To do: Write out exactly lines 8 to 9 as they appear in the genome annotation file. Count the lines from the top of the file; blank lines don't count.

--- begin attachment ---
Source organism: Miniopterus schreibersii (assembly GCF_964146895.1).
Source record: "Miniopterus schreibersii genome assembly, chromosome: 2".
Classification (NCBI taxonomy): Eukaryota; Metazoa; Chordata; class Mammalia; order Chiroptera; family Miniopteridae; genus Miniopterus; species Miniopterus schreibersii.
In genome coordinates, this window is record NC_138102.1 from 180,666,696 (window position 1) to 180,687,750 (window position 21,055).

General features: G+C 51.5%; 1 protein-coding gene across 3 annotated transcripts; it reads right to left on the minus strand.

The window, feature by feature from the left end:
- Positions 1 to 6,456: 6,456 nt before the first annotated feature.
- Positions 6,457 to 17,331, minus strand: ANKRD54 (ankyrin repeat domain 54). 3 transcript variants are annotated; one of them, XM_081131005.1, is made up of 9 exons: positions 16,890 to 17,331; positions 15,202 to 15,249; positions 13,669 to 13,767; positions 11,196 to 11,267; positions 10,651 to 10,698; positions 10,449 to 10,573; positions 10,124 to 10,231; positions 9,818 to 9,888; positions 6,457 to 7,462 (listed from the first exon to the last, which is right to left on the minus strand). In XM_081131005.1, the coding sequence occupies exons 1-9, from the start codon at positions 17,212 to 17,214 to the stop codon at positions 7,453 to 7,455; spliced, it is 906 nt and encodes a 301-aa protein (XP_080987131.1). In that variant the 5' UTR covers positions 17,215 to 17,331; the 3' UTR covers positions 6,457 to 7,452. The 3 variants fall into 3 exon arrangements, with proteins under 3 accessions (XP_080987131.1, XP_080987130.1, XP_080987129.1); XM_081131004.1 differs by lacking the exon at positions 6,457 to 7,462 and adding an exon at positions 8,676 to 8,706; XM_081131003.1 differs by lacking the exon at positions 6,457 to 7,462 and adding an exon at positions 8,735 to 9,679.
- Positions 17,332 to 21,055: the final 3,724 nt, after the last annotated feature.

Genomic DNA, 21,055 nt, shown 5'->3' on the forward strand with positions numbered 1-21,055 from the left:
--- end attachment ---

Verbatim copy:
- Positions 6,457 to 17,331, minus strand: ANKRD54 (ankyrin repeat domain 54). 3 transcript variants are annotated; one of them, XM_081131005.1, is made up of 9 exons: positions 16,890 to 17,331; positions 15,202 to 15,249; positions 13,669 to 13,767; positions 11,196 to 11,267; positions 10,651 to 10,698; positions 10,449 to 10,573; positions 10,124 to 10,231; positions 9,818 to 9,888; positions 6,457 to 7,462 (listed from the first exon to the last, which is right to left on the minus strand). In XM_081131005.1, the coding sequence occupies exons 1-9, from the start codon at positions 17,212 to 17,214 to the stop codon at positions 7,453 to 7,455; spliced, it is 906 nt and encodes a 301-aa protein (XP_080987131.1). In that variant the 5' UTR covers positions 17,215 to 17,331; the 3' UTR covers positions 6,457 to 7,452. The 3 variants fall into 3 exon arrangements, with proteins under 3 accessions (XP_080987131.1, XP_080987130.1, XP_080987129.1); XM_081131004.1 differs by lacking the exon at positions 6,457 to 7,462 and adding an exon at positions 8,676 to 8,706; XM_081131003.1 differs by lacking the exon at positions 6,457 to 7,462 and adding an exon at positions 8,735 to 9,679.
- Positions 17,332 to 21,055: the final 3,724 nt, after the last annotated feature.